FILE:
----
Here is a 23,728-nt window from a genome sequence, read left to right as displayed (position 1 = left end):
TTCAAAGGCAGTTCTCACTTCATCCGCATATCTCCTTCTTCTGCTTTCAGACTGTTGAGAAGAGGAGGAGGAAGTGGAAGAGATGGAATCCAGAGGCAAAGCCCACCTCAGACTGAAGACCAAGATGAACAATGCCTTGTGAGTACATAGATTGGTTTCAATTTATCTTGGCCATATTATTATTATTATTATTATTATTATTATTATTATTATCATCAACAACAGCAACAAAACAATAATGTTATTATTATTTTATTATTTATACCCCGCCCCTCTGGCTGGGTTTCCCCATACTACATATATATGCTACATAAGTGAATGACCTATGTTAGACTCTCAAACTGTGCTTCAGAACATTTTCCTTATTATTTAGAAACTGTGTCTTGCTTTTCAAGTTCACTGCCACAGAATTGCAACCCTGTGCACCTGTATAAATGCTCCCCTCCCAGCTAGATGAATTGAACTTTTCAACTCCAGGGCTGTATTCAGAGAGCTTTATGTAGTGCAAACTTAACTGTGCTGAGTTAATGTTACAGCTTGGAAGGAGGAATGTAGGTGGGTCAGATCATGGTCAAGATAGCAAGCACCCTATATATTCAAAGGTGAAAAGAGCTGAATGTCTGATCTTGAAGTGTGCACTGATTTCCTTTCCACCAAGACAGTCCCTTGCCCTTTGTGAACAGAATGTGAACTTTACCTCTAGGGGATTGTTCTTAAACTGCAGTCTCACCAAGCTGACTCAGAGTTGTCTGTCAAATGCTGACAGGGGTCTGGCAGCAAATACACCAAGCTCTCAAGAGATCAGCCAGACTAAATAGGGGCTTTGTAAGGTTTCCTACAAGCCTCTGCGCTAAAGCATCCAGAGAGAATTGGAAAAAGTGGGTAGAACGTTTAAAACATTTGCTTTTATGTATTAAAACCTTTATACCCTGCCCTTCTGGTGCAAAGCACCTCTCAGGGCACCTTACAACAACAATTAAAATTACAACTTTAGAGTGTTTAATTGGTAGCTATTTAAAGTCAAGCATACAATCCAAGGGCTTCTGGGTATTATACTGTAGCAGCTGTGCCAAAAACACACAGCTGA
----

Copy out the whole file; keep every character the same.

Here is a 23,728-nt window from a genome sequence, read left to right as displayed (position 1 = left end):
TTCAAAGGCAGTTCTCACTTCATCCGCATATCTCCTTCTTCTGCTTTCAGACTGTTGAGAAGAGGAGGAGGAAGTGGAAGAGATGGAATCCAGAGGCAAAGCCCACCTCAGACTGAAGACCAAGATGAACAATGCCTTGTGAGTACATAGATTGGTTTCAATTTATCTTGGCCATATTATTATTATTATTATTATTATTATTATTATTATTATCATCAACAACAGCAACAAAACAATAATGTTATTATTATTTTATTATTTATACCCCGCCCCTCTGGCTGGGTTTCCCCATACTACATATATATGCTACATAAGTGAATGACCTATGTTAGACTCTCAAACTGTGCTTCAGAACATTTTCCTTATTATTTAGAAACTGTGTCTTGCTTTTCAAGTTCACTGCCACAGAATTGCAACCCTGTGCACCTGTATAAATGCTCCCCTCCCAGCTAGATGAATTGAACTTTTCAACTCCAGGGCTGTATTCAGAGAGCTTTATGTAGTGCAAACTTAACTGTGCTGAGTTAATGTTACAGCTTGGAAGGAGGAATGTAGGTGGGTCAGATCATGGTCAAGATAGCAAGCACCCTATATATTCAAAGGTGAAAAGAGCTGAATGTCTGATCTTGAAGTGTGCACTGATTTCCTTTCCACCAAGACAGTCCCTTGCCCTTTGTGAACAGAATGTGAACTTTACCTCTAGGGGATTGTTCTTAAACTGCAGTCTCACCAAGCTGACTCAGAGTTGTCTGTCAAATGCTGACAGGGGTCTGGCAGCAAATACACCAAGCTCTCAAGAGATCAGCCAGACTAAATAGGGGCTTTGTAAGGTTTCCTACAAGCCTCTGCGCTAAAGCATCCAGAGAGAATTGGAAAAAGTGGGTAGAACGTTTAAAACATTTGCTTTTATGTATTAAAACCTTTATACCCTGCCCTTCTGGTGCAAAGCACCTCTCAGGGCACCTTACAACAACAATTAAAATTACAACTTTAGAGTGTTTAATTGGTAGCTATTTAAAGTCAAGCATACAATCCAAGGGCTTCTGGGTATTATACTGTAGCAGCTGTGCCAAAAACACACAGCTGA